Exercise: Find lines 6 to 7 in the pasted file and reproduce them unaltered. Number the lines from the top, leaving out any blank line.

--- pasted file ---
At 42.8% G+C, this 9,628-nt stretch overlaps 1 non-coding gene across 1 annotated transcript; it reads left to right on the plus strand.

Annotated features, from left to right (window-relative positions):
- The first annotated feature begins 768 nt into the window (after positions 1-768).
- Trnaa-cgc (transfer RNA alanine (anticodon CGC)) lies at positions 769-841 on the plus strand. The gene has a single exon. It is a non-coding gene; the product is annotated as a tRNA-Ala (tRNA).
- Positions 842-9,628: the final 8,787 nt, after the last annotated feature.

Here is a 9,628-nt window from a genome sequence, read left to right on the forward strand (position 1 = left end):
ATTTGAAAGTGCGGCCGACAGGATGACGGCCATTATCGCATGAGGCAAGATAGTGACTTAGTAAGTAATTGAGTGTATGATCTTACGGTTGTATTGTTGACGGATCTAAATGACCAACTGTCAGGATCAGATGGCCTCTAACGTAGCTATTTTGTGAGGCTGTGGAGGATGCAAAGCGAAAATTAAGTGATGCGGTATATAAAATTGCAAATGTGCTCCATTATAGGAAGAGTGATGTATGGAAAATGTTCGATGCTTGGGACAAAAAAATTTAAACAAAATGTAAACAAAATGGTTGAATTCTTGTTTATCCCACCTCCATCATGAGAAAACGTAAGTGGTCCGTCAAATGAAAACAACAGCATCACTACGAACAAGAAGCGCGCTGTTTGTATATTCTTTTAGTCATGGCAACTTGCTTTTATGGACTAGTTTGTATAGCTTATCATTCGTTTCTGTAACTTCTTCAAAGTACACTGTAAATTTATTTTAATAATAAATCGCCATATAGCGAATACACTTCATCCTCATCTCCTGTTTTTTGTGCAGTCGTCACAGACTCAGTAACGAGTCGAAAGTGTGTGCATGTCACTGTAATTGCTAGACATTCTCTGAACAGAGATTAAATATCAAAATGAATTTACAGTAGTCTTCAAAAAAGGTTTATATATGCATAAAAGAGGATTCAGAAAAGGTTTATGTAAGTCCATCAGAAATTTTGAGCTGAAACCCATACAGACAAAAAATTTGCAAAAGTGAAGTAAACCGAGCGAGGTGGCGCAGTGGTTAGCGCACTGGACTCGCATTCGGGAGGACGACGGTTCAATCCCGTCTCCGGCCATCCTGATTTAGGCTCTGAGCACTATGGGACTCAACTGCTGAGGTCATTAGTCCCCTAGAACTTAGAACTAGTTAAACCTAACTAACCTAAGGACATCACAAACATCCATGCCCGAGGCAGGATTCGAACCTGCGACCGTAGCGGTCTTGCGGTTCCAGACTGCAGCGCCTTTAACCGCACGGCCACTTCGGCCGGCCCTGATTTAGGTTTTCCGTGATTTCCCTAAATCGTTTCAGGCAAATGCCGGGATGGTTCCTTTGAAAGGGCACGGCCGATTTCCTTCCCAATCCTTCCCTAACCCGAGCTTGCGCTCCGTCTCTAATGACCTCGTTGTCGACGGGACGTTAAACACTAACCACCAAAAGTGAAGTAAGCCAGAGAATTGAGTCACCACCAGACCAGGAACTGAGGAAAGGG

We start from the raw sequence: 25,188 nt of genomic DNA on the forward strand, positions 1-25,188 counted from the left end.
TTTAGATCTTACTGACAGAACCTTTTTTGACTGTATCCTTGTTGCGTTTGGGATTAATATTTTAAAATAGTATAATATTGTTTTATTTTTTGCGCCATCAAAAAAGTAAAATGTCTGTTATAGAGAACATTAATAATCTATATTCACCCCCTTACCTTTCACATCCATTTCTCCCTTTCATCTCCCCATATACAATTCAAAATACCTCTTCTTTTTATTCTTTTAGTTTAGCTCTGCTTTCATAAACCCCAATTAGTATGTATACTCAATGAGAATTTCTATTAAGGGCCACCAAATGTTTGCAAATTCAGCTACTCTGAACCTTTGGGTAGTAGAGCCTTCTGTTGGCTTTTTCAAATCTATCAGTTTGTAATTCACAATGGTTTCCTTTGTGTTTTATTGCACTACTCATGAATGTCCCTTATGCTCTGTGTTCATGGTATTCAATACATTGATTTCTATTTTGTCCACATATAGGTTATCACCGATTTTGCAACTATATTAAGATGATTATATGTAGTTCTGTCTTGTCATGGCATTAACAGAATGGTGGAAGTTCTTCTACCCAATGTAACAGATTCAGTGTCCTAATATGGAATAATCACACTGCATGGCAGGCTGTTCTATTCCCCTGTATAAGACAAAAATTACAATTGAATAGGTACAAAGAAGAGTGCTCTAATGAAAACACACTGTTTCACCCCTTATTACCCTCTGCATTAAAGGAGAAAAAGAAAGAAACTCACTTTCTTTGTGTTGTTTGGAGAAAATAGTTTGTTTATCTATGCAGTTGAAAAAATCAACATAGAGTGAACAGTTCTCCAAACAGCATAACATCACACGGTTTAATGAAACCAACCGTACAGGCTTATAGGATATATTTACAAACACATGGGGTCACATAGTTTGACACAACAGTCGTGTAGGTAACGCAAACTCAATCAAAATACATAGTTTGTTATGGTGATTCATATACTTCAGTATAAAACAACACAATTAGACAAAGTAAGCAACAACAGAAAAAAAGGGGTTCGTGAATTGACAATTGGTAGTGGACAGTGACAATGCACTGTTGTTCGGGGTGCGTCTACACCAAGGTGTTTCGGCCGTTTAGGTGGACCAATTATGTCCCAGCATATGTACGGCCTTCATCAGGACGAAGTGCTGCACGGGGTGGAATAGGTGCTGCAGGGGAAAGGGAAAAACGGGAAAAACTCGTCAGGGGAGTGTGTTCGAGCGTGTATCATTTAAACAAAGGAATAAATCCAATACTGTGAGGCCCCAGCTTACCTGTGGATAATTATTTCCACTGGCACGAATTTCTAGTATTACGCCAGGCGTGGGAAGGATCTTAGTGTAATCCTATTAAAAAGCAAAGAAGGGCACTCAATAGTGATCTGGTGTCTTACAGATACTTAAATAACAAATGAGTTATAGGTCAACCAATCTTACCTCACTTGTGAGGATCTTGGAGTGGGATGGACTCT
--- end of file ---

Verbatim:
Here is a 9,628-nt window from a genome sequence, read left to right on the forward strand (position 1 = left end):
ATTTGAAAGTGCGGCCGACAGGATGACGGCCATTATCGCATGAGGCAAGATAGTGACTTAGTAAGTAATTGAGTGTATGATCTTACGGTTGTATTGTTGACGGATCTAAATGACCAACTGTCAGGATCAGATGGCCTCTAACGTAGCTATTTTGTGAGGCTGTGGAGGATGCAAAGCGAAAATTAAGTGATGCGGTATATAAAATTGCAAATGTGCTCCATTATAGGAAGAGTGATGTATGGAAAATGTTCGATGCTTGGGACAAAAAAATTTAAACAAAATGTAAACAAAATGGTTGAATTCTTGTTTATCCCACCTCCATCATGAGAAAACGTAAGTGGTCCGTCAAATGAAAACAACAGCATCACTACGAACAAGAAGCGCGCTGTTTGTATATTCTTTTAGTCATGGCAACTTGCTTTTATGGACTAGTTTGTATAGCTTATCATTCGTTTCTGTAACTTCTTCAAAGTACACTGTAAATTTATTTTAATAATAAATCGCCATATAGCGAATACACTTCATCCTCATCTCCTGTTTTTTGTGCAGTCGTCACAGACTCAGTAACGAGTCGAAAGTGTGTGCATGTCACTGTAATTGCTAGACATTCTCTGAACAGAGATTAAATATCAAAATGAATTTACAGTAGTCTTCAAAAAAGGTTTATATATGCATAAAAGAGGATTCAGAAAAGGTTTATGTAAGTCCATCAGAAATTTTGAGCTGAAACCCATACAGACAAAAAATTTGCAAAAGTGAAGTAAACCGAGCGAGGTGGCGCAGTGGTTAGCGCACTGGACTCGCATTCGGGAGGACGACGGTTCAATCCCGTCTCCGGCCATCCTGATTTAGGCTCTGAGCACTATGGGACTCAACTGCTGAGGTCATTAGTCCCCTAGAACTTAGAACTAGTTAAACCTAACTAACCTAAGGACATCACAAACATCCATGCCCGAGGCAGGATTCGAACCTGCGACCGTAGCGGTCTTGCGGTTCCAGACTGCAGCGCCTTTAACCGCACGGCCACTTCGGCCGGCCCTGATTTAGGTTTTCCGTGATTTCCCTAAATCGTTTCAGGCAAATGCCGGGATGGTTCCTTTGAAAGGGCACGGCCGATTTCCTTCCCAATCCTTCCCTAACCCGAGCTTGCGCTCCGTCTCTAATGACCTCGTTGTCGACGGGACGTTAAACACTAACCACCAAAAGTGAAGTAAGCCAGAGAATTGAGTCACCACCAGACCAGGAACTGAGGAAAGGG